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LONDON (Reuters) - Hundreds of police officers lined the streets of London and Birmingham on Saturday to prevent far-right demonstrators from clashing with rival anti-fascism groups on a day of protest following deadly attacks in Britain.
In the country's second biggest city Birmingham, dozens of members of the far-right group Britain First took to the streets waving national flags and chanting "Britain First, Fighting Back".
Banners declared it was "Time to fight Islamic Terror".
Britain has been rocked by a string of attacks in recent months, with 35 people killed by Islamist assailants in London and Manchester while a man killed one and injured several others when he drove a van into Muslim worshippers leaving a London mosque on Monday.
The country has also been rocked by a fire at the vast Grenfell Tower social housing block in west London which killed at least 79 people.
Britain First describes itself as a patriotic resistance operating on the frontline in Britain, working to keep "our people" first ahead of "foreigners, asylum seekers or migrants".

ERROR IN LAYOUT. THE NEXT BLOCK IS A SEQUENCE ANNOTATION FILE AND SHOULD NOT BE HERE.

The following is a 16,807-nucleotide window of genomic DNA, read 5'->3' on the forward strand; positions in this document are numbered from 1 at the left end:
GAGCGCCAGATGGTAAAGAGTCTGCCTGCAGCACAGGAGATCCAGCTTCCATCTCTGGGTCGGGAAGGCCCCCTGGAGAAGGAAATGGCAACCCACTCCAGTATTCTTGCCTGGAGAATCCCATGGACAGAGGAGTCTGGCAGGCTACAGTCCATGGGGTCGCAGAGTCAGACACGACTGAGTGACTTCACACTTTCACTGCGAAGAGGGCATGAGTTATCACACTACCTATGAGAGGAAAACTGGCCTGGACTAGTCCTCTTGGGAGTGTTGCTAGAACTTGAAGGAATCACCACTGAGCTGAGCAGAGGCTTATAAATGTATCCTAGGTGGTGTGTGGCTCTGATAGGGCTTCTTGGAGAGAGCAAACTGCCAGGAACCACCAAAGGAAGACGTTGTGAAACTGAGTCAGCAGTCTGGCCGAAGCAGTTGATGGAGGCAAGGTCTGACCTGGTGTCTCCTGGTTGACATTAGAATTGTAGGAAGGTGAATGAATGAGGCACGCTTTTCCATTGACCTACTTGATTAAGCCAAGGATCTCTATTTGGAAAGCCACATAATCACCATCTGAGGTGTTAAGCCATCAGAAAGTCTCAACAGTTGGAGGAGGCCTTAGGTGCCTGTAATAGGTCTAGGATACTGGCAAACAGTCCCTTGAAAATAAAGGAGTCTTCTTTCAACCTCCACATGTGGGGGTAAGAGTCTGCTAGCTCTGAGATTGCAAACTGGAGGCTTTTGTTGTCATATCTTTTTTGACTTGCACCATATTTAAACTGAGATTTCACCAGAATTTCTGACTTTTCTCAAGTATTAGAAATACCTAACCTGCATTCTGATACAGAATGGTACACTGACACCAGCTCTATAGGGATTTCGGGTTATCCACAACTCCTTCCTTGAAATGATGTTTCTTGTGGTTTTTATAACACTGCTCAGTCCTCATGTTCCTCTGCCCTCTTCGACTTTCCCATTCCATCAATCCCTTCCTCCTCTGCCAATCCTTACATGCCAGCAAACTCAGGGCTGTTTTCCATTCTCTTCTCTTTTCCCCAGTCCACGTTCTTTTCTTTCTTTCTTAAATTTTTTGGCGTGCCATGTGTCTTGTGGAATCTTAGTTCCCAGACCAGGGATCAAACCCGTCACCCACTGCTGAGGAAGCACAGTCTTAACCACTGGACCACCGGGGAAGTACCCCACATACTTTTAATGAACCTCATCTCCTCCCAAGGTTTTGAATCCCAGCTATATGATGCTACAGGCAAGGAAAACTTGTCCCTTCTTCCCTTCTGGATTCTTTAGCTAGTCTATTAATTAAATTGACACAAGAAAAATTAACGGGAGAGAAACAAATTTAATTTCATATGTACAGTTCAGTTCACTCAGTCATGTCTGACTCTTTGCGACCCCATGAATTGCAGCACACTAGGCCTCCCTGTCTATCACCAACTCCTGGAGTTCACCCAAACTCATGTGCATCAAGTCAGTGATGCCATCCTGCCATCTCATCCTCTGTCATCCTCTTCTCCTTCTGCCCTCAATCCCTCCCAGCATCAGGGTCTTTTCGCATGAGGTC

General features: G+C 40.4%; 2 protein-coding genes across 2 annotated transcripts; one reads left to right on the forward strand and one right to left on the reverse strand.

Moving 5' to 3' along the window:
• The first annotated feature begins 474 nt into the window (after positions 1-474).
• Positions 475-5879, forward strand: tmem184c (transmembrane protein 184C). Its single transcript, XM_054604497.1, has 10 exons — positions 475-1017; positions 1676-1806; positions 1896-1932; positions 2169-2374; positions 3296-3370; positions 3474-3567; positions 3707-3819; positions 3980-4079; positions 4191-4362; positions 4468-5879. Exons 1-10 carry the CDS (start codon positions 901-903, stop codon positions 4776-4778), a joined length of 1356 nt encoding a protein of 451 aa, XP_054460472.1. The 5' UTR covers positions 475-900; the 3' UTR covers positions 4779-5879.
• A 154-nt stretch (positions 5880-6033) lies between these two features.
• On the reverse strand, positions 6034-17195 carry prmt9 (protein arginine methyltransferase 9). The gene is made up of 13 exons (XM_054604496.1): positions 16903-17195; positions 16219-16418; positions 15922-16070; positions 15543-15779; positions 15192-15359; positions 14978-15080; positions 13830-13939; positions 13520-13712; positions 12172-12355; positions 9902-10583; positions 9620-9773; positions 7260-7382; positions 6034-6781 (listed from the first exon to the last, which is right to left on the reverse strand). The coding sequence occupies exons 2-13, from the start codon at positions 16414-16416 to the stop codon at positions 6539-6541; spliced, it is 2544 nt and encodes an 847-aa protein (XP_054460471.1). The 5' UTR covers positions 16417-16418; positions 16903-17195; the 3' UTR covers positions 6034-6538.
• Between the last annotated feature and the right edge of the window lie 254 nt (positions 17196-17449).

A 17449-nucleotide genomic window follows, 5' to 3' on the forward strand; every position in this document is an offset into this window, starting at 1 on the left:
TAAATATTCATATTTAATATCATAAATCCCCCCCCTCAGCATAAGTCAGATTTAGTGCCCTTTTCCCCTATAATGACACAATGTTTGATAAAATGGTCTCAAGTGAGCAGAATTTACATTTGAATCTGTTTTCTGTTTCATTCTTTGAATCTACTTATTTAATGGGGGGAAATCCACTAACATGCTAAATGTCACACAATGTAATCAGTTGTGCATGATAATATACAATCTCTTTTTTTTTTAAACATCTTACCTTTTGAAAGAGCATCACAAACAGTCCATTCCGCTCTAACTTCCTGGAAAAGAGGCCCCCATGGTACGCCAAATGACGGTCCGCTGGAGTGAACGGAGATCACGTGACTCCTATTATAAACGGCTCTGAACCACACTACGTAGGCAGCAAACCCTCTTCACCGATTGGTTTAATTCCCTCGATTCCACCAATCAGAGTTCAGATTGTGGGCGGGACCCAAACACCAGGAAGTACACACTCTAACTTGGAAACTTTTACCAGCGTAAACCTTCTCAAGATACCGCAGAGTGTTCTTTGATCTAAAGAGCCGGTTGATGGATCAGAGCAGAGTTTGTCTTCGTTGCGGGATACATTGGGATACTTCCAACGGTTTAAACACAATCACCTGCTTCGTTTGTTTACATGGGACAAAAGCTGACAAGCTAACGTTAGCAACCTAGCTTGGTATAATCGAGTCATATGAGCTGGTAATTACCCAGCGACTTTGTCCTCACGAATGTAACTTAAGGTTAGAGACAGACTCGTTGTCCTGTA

West Midlands Police, which covers Birmingham, said they understood people had concerns over the march but could do nothing to stop it.
"There will be a high-visibility police presence at the scene and we have significant resources on standby should they be required," they said on Twitter.
In London, where police are still recovering from three major attacks in three months, officers imposed strict conditions on marches in the capital, dictating when and where people could protest.
Officers stood across major streets to prevent the English Defence League from getting near the Unite Against Fascism and United Against Extremism demonstrations.
"We have made the decision to impose conditions based on current tensions and concerns, information about the intentions of the organisers of these events and intelligence from previous marches held by similar groups," Superintendent Emma Richards said in a statement.
Police in 2013 arrested more than 160 people as trouble broke out between anti-Islamist activists and thousands of counter-demonstrators in an area of east London that was home to one of Britain's largest Muslim communities.
Reporting by Kate Holton; Editing by Angus MacSwan